Tether has, once again, found itself on the defensive over allegations of opaque financial dealings.
March 3rd, the Wall Street Journal (WSJ) report accused stablecoin issuer Tether of illegal financial dealings. It claimed that companies backing Tether stablecoin USDT falsified documents and created shell companies to embed themselves in the global financial system.
Emails reportedly obtained by the WSJ show that Tether went to extraordinary lengths to maintain ties to the global financial system.
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In one email, one of the owners of Tether Holdings Ltd., Stephen Moore, admitted that a Chinese firm attempted to “circumvent the banking system by providing fake sales invoices and contracts for each deposit and withdrawal.” The company then decided to drop the backer due to the regulatory risk they posed.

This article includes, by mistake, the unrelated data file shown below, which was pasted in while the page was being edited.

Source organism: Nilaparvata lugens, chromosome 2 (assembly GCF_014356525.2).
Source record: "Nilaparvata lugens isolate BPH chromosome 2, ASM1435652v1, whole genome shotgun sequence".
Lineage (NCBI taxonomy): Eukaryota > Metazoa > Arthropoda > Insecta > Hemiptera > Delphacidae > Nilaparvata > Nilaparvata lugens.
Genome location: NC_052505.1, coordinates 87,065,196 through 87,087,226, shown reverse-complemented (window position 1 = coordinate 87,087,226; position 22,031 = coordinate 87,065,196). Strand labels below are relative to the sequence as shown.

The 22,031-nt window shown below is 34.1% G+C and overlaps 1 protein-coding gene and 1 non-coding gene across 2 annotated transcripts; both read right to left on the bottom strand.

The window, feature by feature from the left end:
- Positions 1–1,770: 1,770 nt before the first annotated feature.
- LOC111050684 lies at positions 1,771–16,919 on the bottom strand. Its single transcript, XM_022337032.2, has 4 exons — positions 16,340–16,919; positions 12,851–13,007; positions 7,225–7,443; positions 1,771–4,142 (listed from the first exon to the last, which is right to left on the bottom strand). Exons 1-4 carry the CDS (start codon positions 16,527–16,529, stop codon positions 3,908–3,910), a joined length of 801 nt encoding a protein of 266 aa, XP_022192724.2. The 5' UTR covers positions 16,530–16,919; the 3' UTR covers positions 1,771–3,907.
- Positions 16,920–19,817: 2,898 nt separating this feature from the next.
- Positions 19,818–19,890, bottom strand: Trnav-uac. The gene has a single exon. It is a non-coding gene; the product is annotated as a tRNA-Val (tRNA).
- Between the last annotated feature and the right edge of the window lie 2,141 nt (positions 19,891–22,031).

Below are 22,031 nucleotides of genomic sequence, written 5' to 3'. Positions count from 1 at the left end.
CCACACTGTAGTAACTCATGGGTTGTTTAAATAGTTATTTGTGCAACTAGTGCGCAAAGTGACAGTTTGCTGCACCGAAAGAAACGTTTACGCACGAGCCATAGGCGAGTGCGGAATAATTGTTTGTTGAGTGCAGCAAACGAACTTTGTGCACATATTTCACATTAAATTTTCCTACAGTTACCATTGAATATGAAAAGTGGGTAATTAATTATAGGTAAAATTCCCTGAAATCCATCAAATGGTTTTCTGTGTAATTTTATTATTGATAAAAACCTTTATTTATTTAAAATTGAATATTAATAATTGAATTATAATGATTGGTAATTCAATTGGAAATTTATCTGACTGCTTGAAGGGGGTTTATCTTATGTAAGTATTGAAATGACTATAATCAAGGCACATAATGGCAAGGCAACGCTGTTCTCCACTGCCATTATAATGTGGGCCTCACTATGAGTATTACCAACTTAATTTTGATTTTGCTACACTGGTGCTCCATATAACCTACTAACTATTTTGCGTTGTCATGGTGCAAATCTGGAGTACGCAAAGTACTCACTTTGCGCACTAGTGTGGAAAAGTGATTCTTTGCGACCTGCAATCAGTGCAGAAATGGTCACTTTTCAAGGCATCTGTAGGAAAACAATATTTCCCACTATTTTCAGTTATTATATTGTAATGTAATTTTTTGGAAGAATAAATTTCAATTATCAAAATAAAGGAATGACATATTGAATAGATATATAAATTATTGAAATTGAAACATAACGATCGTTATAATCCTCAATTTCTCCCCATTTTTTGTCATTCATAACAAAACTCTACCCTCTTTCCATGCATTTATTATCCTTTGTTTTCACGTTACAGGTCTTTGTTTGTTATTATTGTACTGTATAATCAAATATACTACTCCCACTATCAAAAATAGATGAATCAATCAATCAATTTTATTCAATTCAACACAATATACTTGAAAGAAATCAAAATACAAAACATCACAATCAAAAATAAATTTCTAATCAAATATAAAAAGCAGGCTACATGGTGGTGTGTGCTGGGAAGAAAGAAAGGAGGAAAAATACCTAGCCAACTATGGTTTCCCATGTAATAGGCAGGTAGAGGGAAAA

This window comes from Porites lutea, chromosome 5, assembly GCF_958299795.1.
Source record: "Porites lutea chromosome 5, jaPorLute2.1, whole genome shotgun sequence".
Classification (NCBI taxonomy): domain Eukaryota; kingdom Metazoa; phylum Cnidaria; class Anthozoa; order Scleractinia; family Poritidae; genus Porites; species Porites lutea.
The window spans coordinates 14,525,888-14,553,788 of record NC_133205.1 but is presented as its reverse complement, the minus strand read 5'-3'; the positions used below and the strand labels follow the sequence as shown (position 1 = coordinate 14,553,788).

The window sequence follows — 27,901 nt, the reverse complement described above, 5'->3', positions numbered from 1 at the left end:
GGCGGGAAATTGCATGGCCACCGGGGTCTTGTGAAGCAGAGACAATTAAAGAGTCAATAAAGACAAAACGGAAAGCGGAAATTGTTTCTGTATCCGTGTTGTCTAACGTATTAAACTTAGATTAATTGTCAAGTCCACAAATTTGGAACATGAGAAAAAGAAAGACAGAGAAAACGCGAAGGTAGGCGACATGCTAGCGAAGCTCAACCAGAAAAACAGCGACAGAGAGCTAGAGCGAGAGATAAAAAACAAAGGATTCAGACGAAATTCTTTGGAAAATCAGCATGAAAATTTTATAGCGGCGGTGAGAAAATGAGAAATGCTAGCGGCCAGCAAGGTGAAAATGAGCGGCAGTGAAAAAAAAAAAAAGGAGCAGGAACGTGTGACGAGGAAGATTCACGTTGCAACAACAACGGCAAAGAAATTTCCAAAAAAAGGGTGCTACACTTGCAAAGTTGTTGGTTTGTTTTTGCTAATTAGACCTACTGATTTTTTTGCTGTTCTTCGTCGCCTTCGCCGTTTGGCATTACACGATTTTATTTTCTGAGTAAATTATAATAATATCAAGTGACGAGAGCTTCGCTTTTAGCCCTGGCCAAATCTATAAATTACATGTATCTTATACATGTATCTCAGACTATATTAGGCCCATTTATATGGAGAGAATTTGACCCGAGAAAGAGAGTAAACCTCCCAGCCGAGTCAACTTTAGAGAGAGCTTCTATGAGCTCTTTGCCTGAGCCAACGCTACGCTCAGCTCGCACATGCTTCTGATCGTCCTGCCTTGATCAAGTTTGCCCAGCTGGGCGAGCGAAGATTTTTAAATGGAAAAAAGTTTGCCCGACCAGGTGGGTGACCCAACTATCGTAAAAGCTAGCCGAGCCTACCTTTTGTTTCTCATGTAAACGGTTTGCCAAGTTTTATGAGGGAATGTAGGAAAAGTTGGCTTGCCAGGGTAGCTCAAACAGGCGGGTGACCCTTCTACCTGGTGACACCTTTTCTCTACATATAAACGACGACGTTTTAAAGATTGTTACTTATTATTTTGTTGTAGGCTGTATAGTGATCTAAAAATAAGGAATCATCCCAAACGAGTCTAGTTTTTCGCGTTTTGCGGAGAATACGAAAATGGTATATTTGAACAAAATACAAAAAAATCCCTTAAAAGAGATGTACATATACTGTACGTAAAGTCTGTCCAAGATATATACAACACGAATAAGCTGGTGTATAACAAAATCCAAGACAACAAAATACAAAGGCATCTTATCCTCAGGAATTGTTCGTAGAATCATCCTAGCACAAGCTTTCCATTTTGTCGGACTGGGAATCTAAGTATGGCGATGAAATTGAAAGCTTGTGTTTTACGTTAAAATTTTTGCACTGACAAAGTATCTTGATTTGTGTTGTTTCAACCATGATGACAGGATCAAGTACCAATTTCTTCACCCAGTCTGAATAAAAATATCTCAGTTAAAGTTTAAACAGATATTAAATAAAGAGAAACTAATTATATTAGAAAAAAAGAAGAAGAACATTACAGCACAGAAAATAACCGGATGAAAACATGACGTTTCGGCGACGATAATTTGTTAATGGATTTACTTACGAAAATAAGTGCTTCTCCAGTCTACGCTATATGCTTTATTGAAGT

The report also claimed Tether had worked with questionable third parties, which had “connections to a designated terrorist organization.” On top of that WSJ report claimed that Tether was under investigation by the US Department of Justice.
On Twitter, the Tether CEO, Paolo Ardoino, said the WSJ claims were full of “misinformation and inaccuracies.”
In a detailed response, Tether stated that the claims in the WSJ report were “stale allegations.” It added that they were “wholly inaccurate and misleading.” According to Tether:
Bitfinex and Tether have world-class compliance programs and adhere to applicable Anti-Money Laundering, Know Your Customer, and Counter-Terrorist Financing legal requirements.
Tether claimed the report aims to create fear, uncertainty, and doubt (FUD) and called it an “unfair attack” on them.
It is not the first time Tether had to explain itself. At the beginning of February, the company's CTO Paolo Ardoino denied allegations that Tether had borrowed funds from bankrupt crypto lender Celsius.